Food Identity Theft and Citizens for Health acting as your ‘reps’ at this week’s Natural Products Expo

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September 27, 2013

This week, Food Identity Theft will be joining Citizens for Health as an exhibitor at the Natural Products Expo East 2013 in Baltimore — a “first” for FIT, which will be on hand to acquaint visitors and exhibitors with many of the issues we’ve explored in these blogs over the past couple of years, and an opportunity for Citizens for Health to get many additional signatures on its petition to require the that the labels of  products containing high fructose corn syrup accurately reflect the amount of fructose in that additive.

Those stopping by the booth will also be encouraged to play an active role in “Read Your Labels Day,” an annual event launched last April 11 to promote awareness of the actual ingredients in food, rather than the often misleading claims given prominent positions on the front of food packages.

The Citizens for Health petition, which has been submitted to the U.S. Food and Drug Administration, seeks to have the agency require that the precise amounts of fructose in HFCS be disclosed on food packages. While the Corn Refiners Association has made claims that the ratio of fructose in HFCS is about the same as that in sugar, it has also acknowledged what independent researchers have uncovered: that the actual amounts of fructose involved can be significantly higher, and in some cases, as much as 90 percent. (Even if you won’t be in attendance at Expo East, you can sign and comment on the petition here.)

But mainly, what our participation means is that consumers will have an advocate representing them at a food-related event that relatively few have an opportunity to attend. In addition to being a watchdog over industry practices and reporting back to you, our role is also to uphold our rights to have standards of honesty, integrity and transparency adhered to in food production.  And nowhere is that more important than in the realm of “natural products,” which are widely — and sometimes erroneously — assumed to be safe and healthy to consume.

 Truvia settlement in the works

And while we’re on that subject, we thought an update might be in order on a case covered by this blog a couple months ago in which such standards appeared to have been compromised in a supposedly “healthy” product.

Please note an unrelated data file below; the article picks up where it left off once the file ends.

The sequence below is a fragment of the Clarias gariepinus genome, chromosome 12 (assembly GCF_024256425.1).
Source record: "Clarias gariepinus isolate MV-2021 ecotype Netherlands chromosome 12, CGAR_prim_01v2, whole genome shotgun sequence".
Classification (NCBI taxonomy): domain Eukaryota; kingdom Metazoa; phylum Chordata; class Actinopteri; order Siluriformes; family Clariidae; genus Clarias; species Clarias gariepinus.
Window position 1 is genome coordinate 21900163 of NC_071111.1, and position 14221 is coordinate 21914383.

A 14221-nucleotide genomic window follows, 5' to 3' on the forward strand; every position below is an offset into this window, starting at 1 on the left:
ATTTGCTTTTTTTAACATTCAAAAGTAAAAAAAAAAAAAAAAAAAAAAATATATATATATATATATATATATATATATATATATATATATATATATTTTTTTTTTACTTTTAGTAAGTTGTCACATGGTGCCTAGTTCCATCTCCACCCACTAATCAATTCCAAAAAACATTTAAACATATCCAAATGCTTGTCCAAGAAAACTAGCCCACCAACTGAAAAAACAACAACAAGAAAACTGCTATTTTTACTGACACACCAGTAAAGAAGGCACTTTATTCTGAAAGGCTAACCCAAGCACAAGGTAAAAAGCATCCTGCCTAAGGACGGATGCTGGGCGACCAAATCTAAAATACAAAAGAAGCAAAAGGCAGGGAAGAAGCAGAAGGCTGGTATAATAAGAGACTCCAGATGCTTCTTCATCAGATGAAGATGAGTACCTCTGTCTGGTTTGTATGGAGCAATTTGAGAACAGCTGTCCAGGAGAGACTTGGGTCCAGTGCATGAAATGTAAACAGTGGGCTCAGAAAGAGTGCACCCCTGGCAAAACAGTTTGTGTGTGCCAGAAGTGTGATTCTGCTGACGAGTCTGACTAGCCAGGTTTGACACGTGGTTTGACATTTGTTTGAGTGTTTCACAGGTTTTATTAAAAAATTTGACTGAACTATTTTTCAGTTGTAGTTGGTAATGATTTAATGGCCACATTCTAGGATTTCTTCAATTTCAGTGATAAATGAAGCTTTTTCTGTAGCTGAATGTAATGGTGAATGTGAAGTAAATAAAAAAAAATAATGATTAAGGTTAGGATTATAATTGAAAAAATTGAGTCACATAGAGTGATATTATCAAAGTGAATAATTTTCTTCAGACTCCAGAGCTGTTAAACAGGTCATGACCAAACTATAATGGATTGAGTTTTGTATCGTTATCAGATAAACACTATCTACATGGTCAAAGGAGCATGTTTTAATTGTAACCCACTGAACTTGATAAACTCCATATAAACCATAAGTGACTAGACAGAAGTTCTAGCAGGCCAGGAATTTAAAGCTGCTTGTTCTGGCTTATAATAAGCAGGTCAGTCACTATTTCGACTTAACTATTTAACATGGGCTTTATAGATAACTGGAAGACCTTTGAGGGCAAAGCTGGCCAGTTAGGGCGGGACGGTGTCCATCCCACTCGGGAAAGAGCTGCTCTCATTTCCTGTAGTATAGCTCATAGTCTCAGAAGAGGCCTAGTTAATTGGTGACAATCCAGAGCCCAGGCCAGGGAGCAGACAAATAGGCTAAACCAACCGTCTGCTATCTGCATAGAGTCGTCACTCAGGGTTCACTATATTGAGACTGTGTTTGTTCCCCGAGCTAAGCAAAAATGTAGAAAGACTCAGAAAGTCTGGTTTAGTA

I’m referring to the class-action suit filed back in July in federal court in Hawaii alleging that the marketing of Cargill’s sweetener  Truvia  was“unfair, unlawful, and fraudulent…” and “likely to deceive” consumers into believing that this supposed “stevia” sweetener is natural when it is in fact “highly chemically processed.”

While the product is described on its packaging as “Nature’s perfect sweetness,” the truth about Truvia isn’t quite so pure and simple. As we reported at the time,  “(t)he fact that Truvia, and other stevia sweeteners commonly found at most supermarkets, are derived from a highly refined and chemically-processed sweet glycoside of the stevia leaf called Reb A, isn’t exactly a new revelation. But the current class-action reveals that Truvia is comprised of only ‘…a minute amount of the stevia-derived ingredient,’ the rest being synthetic erythriol that comes from corn starch converted ‘…to glucose through the biochemical process of enzymatic hydrolysis,’ further fermented with yeast.

After being hit with the lawsuit, a Cargill spokesperson was quoted in the website Food Navigator as saying the company planned to “aggressively” defend itself.  But it was apparently singing a somewhat different tune this week when it reportedly agreed to settle similar litigation filed a few months earlier in Minnesota — although without admitting to any wrongdoing.  And although the suit at issue was not technically a class action, the company also has reportedly agreed to recognize an affected class of consumers who purchased Truvia products and to set up a $5 million fund that will provide compensation to them in the form of cash refunds or vouchers.

As for that class action cased filed in Hawaii, that would supposedly be resolved as well by this proposed settlement, assuming it gets authorized by the court.  Cargill will also reportedly be making some alterations to Truvia’s label language to prevent any future misunderstanding of how it’s made, but plans to go on calling it “natural.”

Given Cargill’s settlement on the Truvia litigation, it should be especially interesting to see what the agribusiness giant does in regard to the claim brought against it and five other companies in June by a Buffalo, N.Y. attorney claiming a “direct, causal connection” between a 14-year-old girl’s diabetes and consumption of high fructose corn syrup.  We’ll keep you posted.